OpenStack Tokyo, Docker, and Moving from Monolith to Microservices


Me at the Imperial Palace

As you may know, I’ve recently returned from a trip to Tokyo, Japan.


Tokyo Skytree

As I learned from my Japanese colleagues, October is a great time to visit Tokyo as the weather is very temperate and the peak season has just passed. My favorite tourist attraction was the Tokyo Skytree and seeing the breathtaking 360 views. Being a tourist was fun but, the main reason I went to Tokyo was to deliver a talk at OpenStack Summit Tokyo.


OpenStack Summit, Tokyo

My session was titled “Managing Microservices at Scale With OpenStack + Docker”. And as you’d expect I spent a lot of time talking about Docker, Microservices and Software Delivery pipelines.

We’ve all heard about Microservices and Monolith applications. They each have their own pros and cons for development, testing and deployment.  The consensus forming, currently, in terms of best practices, is to start with a Monolith architecture, and work on your product and get some business traction and customers, before you decompose your monolith into Microservices.  (BTW – for an in-depth look into Microservices architecture and deployment patterns, check out our CTO’s, Anders Wallgren, excellent talk at the recent DOES15).

In my talk, I went into further detail about these theories, including a live demo (see recording below). In this post, I wanted to focus on a modeling of decomposition of a Monolith app into Microservices, using our free version of ElectricFlow.

To illustrate the decomposition, I created a demo application that queries a weather feed (based on a weather widget by davefp) and displays the temperatures in 16 cities around the world. For a UI, I created a Dashing dashboard that could be deployed as a monolith via one Docker container. Each widget in the dashboard was written as a dashing job that would run every 30 seconds and query the Yahoo weather API to display the results. I wrote a few Selenium tests that also ran in Docker to test the monolithic application.

Modeling the Pipeline, Application and Deployment process of Microservices in ElectricFlow:

The Monolith:

This is what the software delivery pipeline looks like in ElectricFlow:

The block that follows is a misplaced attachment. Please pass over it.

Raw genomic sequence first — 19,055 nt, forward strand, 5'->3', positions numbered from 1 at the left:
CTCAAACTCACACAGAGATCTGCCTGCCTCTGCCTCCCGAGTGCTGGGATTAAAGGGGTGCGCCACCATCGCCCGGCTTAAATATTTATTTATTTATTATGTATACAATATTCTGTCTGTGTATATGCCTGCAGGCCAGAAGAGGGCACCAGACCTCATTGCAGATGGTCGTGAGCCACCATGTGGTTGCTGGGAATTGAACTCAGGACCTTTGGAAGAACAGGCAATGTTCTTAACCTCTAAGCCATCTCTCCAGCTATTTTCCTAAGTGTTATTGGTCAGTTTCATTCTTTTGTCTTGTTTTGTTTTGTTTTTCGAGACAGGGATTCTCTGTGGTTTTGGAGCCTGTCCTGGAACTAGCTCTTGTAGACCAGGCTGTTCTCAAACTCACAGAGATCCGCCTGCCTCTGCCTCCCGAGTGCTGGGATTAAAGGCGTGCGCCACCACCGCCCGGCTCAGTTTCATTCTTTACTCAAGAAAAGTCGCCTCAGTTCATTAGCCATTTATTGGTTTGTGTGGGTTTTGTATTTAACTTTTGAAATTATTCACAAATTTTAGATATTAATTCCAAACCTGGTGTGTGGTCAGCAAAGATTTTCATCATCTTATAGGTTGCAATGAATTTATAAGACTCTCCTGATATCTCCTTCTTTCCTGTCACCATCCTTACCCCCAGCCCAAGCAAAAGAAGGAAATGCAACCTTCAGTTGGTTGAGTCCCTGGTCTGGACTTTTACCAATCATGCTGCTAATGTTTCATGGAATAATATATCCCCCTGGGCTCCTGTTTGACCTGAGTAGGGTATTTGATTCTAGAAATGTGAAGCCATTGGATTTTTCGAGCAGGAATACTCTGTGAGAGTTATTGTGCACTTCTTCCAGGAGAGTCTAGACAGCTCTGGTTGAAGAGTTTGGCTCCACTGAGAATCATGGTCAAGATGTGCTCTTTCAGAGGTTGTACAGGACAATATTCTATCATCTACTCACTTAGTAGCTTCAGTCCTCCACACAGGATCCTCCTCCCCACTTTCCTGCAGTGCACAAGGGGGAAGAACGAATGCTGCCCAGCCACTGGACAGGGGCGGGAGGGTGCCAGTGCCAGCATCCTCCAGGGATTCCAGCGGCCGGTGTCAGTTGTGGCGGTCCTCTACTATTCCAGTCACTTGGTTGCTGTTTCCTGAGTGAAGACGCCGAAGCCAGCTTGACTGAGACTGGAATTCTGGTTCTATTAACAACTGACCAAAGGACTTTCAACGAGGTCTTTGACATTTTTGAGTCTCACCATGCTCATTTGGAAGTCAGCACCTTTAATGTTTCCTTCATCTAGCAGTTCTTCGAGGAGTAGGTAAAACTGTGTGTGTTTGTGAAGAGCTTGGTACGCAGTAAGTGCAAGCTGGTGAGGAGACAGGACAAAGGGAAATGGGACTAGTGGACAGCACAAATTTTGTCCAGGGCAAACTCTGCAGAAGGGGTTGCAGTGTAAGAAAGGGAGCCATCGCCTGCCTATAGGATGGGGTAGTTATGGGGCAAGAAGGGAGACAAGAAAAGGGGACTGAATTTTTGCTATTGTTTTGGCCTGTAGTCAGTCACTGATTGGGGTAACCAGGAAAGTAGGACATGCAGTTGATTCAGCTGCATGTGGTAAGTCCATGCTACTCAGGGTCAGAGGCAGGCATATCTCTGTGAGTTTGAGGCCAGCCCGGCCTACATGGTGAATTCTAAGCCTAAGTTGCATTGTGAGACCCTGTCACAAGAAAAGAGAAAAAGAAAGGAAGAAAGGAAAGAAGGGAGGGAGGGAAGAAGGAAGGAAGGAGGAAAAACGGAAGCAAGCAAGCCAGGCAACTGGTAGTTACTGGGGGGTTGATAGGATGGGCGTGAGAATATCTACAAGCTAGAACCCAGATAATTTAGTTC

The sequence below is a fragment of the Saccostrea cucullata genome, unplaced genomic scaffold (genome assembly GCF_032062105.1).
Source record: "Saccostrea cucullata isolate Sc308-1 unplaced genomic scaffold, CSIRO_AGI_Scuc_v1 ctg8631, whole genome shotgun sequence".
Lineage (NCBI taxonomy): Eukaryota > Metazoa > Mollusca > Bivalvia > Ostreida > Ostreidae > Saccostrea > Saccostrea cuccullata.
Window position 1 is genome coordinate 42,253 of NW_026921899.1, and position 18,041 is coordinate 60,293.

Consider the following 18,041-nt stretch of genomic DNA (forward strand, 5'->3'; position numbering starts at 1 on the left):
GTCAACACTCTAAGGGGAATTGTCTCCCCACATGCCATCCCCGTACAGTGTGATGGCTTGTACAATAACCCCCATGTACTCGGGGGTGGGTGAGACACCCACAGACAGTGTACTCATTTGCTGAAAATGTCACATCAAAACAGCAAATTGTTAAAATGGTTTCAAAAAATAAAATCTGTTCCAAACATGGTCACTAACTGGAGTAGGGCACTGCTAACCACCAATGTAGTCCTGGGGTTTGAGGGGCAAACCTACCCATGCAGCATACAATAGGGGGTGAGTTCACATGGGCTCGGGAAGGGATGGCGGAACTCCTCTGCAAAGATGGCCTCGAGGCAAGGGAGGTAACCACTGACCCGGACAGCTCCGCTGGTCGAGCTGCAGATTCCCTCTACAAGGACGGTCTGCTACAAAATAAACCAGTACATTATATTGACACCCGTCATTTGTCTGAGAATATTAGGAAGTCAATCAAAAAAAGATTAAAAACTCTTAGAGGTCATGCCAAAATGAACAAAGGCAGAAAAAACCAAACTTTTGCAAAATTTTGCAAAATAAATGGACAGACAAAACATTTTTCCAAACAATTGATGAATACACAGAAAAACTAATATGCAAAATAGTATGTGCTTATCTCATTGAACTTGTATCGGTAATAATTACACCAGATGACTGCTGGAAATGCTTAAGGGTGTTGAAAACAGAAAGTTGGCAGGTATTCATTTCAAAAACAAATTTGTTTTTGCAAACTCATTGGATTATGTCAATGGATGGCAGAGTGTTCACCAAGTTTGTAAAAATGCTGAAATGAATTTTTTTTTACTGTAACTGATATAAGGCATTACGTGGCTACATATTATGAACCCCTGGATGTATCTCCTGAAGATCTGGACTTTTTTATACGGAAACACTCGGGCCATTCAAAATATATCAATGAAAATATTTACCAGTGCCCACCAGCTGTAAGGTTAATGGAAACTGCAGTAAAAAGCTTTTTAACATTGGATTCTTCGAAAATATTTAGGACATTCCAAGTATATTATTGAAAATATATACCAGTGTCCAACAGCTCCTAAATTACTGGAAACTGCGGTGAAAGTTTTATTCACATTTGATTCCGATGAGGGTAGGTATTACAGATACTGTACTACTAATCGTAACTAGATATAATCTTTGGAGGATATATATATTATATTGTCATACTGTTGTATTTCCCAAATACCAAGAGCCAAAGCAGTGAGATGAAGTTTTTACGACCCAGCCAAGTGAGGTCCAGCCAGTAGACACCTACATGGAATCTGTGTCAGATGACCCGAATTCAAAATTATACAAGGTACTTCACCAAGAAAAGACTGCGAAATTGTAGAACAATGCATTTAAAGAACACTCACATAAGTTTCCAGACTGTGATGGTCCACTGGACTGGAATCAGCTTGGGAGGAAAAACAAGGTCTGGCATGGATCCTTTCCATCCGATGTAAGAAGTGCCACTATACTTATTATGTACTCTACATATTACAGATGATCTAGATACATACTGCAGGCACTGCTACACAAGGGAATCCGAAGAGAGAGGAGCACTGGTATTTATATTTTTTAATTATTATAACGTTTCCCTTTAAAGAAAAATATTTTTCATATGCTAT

ElectricFlow monolith pipeline model 1

ElectricFlow Pipeline model

This is what the application looked like:

ElectricFlow monolith application model 2

ElectricFlow app model

And this is how straight-forward, serial, deployment process looked like:

ElectricFlow monolith deployment process model 3

ElectricFlow deployment process model

Microservices decomposition:

Next, I wanted to show how this application would be decomposed, and decided to split each city into its own microservice. Granted, this is a simplistic decomposition scheme, only to illustrate the point. In a real-world scenario, you would likely re-architect the microservices based on the types of data feed (i.e. temperature, traffic alerts, geo-based recommendations), supported languages, etc.

In my example, each microservice would now have its own pipeline to go from source (git repository) to artifact repository (docker registry).


Sample Pipeline: Microservices with Containers

To assemble all of these microservices, I created a loose concept of an “application manifest” in the form of JSON input. This is one way to pick up microservices and deploy them as an application. The JSON input is a parameter to the ElectricFlow pipeline.

Now, let’s compare how the decomposed monolith looks in ElectricFlow in Microservices form:

This is what the software delivery pipeline of the application looks like:

ElectricFlow microservices pipeline model 4

ElectricFlow Microservices Pipeline model

The application:

ElectricFlow microservices app model 5

ElectricFlow microservices app model

The deployment process:

ElectricFlow monolith deployment process model 6

ElectricFlow microservices deployment model

Notice that each Microservice (in our case, city) can be deployed in parallel, independent of the other services. There’s still a serial deployment in the first couple of steps in the process, as the application matures- you would have likely found a way to decompose those, too.

How does OpenStack fit in:

As you fragment your application, testing becomes even more critical to ensure there are no issues or failures with each Microservice. You will find that your requirements for testing environments grow considerably as you add more microservices. OpenStack and Docker lend themselves well to enable elastic usage of your infrastructure, during testing or deployment. You can easily add/remove instances to accommodate the needs of your app as you continue to decompose it, or as you add more team members, or as you add redundancy to meet HA needs.

Watch the recording of my talk:

If you’re interested to learn more, you can watch the recording of my talk, which also includes a cool product demo:

Nikhil Vaze

Nikhil Vaze is a Staff Software Engineer on the Electric Cloud engineering team. He is a full stack engineer and loves to hack on things. You can also find him on github and Nikhil holds a Bachelor of Science in Computer Engineering and Master of Science in Security Informatics from Johns Hopkins University.

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